The bright spots of light on the suns right and left are called parhelia. They can be found at the altitude of the sun, parallel to the horizon. When the sun is low, they are placed at an angle of 22°. So they lie on the little ring. As the sun rises, they move more and more away from the 22°-halo. When the sun elevation is at 40° above the horizon, the parhelia are at an angle of about 27.6°. Sundogs often have intensive colours. Towards the sun they are red, and. when they are fully developed they have a long white tail pointing away from the sun parallel to the horizon. In special cases they can be of an almost dazzling brightness.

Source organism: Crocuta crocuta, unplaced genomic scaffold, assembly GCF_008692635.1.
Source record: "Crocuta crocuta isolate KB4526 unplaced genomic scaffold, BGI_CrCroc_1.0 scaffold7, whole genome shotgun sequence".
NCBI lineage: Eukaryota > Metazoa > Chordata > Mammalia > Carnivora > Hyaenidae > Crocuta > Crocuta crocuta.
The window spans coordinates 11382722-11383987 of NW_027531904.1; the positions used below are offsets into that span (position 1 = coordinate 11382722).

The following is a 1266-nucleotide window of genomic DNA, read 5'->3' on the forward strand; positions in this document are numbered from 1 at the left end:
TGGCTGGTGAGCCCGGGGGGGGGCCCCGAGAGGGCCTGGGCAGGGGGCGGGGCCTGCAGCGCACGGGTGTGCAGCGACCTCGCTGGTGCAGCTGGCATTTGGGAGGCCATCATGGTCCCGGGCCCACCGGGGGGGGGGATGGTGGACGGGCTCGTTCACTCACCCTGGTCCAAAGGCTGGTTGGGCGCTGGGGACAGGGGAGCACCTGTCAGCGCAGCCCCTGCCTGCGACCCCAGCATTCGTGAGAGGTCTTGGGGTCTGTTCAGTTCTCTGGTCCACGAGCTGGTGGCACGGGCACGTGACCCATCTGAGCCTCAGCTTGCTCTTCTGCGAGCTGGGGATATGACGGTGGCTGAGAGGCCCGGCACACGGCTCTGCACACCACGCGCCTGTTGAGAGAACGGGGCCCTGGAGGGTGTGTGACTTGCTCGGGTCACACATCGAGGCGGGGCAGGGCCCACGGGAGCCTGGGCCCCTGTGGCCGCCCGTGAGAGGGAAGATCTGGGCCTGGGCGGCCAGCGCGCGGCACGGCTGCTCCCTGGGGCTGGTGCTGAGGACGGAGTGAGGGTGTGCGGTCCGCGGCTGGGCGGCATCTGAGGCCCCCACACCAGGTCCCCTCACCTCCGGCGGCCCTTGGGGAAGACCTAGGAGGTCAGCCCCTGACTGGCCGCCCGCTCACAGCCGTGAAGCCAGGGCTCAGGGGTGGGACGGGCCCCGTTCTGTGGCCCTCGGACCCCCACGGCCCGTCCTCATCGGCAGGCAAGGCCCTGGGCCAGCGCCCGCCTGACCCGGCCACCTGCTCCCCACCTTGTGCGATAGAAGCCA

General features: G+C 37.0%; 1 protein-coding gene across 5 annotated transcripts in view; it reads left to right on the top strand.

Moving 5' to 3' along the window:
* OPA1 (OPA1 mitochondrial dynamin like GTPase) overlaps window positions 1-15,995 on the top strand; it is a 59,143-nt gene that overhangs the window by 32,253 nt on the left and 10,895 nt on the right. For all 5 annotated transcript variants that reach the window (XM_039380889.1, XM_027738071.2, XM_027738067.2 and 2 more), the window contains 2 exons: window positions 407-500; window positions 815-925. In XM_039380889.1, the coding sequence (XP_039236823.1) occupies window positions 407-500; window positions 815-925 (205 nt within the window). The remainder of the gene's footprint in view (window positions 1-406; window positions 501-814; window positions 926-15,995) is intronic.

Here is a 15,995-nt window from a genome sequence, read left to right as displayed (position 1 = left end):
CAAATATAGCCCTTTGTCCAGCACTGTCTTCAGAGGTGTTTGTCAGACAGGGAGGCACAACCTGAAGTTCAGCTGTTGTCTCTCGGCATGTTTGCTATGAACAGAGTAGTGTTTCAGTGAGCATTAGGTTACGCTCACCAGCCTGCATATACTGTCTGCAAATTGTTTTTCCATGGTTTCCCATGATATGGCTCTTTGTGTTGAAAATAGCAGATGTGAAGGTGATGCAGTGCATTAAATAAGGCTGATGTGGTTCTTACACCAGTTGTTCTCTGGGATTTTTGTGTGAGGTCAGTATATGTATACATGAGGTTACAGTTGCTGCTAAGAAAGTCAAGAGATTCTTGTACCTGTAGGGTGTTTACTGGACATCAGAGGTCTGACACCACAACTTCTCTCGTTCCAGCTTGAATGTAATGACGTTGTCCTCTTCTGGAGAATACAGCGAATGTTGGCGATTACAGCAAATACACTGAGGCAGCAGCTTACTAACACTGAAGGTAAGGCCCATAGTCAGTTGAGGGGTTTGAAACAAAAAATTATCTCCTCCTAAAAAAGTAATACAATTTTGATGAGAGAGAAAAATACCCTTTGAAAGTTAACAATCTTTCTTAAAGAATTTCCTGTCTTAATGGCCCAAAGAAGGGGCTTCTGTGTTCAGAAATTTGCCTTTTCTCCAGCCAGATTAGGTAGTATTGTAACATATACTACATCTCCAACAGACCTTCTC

sun- distance length elevation sun-parhelia of tail
0° 22° 21,5° 10° 22° 21,5° 20° 23° 20,5° 30° 25° 19° 40° 28° 16° 50° 32° 13° 60° 45° 7°
Correlation between sun elevation and length of white trail (G. Berthold, Chemnitz)
Parhelia or sundogs are generated by plate-shaped hexagonal ice prisms. When falling undisturbed, the plates automatically orientate horizontally. The sunlight enters one face of the prism and exits the next but one. Of special interest is the connection between the parhelia and the circumzenithal arc. Both are caused by plate-shaped ice crystals which are orientated horizontally. Thus if there are sundogs in the sky, you can also reckon with the appearance of the circumzenithal arc, especially when the sun elevation is between 15° and 25°.